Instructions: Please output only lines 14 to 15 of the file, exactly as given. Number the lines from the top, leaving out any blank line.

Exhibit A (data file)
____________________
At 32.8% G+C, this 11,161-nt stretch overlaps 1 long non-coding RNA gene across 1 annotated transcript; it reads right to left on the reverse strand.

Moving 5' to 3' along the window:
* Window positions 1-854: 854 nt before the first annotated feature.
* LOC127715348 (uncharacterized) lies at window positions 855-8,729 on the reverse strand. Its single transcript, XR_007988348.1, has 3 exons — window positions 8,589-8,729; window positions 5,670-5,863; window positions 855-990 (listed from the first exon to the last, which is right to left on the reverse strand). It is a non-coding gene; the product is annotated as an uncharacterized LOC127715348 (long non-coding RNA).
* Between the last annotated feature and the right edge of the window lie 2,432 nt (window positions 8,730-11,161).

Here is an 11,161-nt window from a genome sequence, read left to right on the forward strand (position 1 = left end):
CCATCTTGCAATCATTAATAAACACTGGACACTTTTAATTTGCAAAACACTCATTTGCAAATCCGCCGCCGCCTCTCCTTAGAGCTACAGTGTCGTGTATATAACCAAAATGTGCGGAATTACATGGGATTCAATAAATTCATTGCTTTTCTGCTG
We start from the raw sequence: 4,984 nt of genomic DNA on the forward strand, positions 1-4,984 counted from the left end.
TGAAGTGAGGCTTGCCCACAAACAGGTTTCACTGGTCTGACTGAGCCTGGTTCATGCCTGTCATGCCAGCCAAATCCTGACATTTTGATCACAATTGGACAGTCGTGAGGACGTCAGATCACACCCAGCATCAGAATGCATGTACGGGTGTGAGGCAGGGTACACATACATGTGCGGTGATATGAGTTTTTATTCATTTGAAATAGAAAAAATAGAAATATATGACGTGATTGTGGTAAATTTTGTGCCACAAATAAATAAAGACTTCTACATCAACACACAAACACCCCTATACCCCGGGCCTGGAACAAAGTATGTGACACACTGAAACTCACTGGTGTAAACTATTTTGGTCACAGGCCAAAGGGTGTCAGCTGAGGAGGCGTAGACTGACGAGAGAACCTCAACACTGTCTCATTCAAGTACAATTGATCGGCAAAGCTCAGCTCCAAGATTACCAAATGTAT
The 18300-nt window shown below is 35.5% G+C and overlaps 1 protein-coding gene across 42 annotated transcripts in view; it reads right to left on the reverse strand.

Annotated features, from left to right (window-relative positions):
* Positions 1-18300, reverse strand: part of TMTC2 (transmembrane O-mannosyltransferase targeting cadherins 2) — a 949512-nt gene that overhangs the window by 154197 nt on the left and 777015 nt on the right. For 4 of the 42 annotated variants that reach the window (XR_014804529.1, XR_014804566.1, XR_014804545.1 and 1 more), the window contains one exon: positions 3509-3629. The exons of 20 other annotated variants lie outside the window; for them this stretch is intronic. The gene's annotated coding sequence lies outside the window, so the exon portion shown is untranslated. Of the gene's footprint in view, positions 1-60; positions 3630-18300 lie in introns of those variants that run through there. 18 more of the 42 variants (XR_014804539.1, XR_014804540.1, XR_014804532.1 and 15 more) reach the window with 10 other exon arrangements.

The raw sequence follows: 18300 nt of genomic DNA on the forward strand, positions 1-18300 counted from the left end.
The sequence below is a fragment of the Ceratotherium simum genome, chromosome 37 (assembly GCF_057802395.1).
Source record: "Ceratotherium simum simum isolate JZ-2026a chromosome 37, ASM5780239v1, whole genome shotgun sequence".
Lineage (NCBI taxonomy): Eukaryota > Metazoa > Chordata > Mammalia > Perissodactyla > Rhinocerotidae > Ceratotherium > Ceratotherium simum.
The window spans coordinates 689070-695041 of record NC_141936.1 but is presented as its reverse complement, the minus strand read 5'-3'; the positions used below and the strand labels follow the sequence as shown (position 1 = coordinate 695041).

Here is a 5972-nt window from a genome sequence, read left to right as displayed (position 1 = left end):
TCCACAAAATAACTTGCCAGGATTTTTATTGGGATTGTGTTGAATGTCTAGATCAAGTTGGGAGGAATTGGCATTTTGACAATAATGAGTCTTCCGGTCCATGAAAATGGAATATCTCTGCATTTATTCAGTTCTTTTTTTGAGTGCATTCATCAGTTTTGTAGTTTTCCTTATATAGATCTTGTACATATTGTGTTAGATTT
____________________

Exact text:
The sequence below is a fragment of the Ceratotherium simum genome, chromosome 37 (assembly GCF_057802395.1).
Source record: "Ceratotherium simum simum isolate JZ-2026a chromosome 37, ASM5780239v1, whole genome shotgun sequence".